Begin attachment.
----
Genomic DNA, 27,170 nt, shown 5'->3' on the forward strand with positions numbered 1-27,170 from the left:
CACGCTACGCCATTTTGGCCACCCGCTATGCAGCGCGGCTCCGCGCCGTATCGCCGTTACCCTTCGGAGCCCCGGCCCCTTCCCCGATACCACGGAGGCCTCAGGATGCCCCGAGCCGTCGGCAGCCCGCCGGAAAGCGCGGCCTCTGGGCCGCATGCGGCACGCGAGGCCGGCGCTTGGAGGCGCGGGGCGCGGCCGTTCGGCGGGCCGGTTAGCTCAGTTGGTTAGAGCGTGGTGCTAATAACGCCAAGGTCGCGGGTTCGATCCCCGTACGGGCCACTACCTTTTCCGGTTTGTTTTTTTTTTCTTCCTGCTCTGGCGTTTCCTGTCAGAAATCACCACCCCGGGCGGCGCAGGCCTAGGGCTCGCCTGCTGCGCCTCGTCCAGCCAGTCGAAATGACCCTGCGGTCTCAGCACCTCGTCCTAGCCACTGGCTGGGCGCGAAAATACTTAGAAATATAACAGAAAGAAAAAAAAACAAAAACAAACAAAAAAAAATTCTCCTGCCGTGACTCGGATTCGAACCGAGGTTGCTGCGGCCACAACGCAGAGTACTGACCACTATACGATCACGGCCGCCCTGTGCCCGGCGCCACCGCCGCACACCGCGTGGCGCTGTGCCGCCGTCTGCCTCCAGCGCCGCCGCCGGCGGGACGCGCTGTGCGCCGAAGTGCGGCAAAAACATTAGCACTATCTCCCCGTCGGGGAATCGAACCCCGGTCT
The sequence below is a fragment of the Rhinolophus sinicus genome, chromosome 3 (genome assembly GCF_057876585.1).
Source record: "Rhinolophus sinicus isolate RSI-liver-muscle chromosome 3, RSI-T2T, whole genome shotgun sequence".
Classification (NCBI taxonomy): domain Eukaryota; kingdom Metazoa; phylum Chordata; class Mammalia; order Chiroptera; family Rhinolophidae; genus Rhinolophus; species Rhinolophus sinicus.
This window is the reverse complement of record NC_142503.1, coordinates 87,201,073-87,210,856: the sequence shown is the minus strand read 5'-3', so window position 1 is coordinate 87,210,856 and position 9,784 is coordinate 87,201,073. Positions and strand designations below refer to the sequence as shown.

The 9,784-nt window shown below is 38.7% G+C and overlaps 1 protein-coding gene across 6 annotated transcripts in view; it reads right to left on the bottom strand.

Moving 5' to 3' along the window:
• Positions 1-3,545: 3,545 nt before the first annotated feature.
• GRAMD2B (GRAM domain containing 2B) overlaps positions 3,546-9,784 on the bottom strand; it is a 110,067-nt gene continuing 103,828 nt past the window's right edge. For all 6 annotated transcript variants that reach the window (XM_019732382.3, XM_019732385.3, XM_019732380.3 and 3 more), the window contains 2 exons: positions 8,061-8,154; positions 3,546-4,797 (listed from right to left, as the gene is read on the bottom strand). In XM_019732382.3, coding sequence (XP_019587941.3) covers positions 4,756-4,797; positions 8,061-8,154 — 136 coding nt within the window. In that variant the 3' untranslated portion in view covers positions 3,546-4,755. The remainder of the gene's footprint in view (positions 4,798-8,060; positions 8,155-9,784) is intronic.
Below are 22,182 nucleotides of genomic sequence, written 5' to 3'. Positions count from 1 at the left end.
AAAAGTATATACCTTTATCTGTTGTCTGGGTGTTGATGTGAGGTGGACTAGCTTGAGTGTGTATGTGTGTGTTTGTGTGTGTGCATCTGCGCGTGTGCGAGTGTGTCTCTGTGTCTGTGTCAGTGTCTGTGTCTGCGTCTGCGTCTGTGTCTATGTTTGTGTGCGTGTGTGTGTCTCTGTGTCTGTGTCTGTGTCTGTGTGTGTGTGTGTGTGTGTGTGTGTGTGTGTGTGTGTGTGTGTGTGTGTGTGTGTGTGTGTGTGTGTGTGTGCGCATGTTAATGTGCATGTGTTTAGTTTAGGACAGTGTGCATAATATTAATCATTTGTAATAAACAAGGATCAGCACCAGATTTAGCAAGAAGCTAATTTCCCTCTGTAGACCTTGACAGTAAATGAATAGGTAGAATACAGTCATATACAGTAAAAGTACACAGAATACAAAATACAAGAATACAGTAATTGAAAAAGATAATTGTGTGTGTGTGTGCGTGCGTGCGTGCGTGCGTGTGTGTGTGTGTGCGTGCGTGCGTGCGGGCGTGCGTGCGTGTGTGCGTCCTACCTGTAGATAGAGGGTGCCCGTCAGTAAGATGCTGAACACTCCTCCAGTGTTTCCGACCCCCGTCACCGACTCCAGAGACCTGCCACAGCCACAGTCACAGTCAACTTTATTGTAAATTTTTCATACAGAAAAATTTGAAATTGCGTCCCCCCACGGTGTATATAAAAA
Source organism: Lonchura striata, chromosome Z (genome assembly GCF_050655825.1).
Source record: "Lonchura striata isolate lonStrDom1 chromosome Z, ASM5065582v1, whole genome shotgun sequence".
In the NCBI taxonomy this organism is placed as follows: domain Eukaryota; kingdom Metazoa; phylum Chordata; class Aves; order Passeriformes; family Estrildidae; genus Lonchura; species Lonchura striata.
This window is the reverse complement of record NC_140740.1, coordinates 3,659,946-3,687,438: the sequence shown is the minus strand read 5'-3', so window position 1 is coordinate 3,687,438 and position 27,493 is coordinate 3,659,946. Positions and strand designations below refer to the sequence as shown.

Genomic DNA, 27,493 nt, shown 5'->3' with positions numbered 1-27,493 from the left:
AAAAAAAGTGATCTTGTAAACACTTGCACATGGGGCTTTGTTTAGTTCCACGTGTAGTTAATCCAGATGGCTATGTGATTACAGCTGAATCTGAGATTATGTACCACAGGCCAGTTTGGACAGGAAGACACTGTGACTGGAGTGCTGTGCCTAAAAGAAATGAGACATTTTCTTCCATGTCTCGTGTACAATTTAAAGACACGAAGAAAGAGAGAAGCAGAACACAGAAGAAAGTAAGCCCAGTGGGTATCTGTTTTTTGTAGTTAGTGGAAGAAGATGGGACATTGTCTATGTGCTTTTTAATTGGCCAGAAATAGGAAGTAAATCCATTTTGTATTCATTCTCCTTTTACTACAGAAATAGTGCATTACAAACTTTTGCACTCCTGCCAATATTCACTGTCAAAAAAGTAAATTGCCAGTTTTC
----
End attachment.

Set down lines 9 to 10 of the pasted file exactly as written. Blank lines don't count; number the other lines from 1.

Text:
• Positions 1-3,545: 3,545 nt before the first annotated feature.
• GRAMD2B (GRAM domain containing 2B) overlaps positions 3,546-9,784 on the bottom strand; it is a 110,067-nt gene continuing 103,828 nt past the window's right edge. For all 6 annotated transcript variants that reach the window (XM_019732382.3, XM_019732385.3, XM_019732380.3 and 3 more), the window contains 2 exons: positions 8,061-8,154; positions 3,546-4,797 (listed from right to left, as the gene is read on the bottom strand). In XM_019732382.3, coding sequence (XP_019587941.3) covers positions 4,756-4,797; positions 8,061-8,154 — 136 coding nt within the window. In that variant the 3' untranslated portion in view covers positions 3,546-4,755. The remainder of the gene's footprint in view (positions 4,798-8,060; positions 8,155-9,784) is intronic.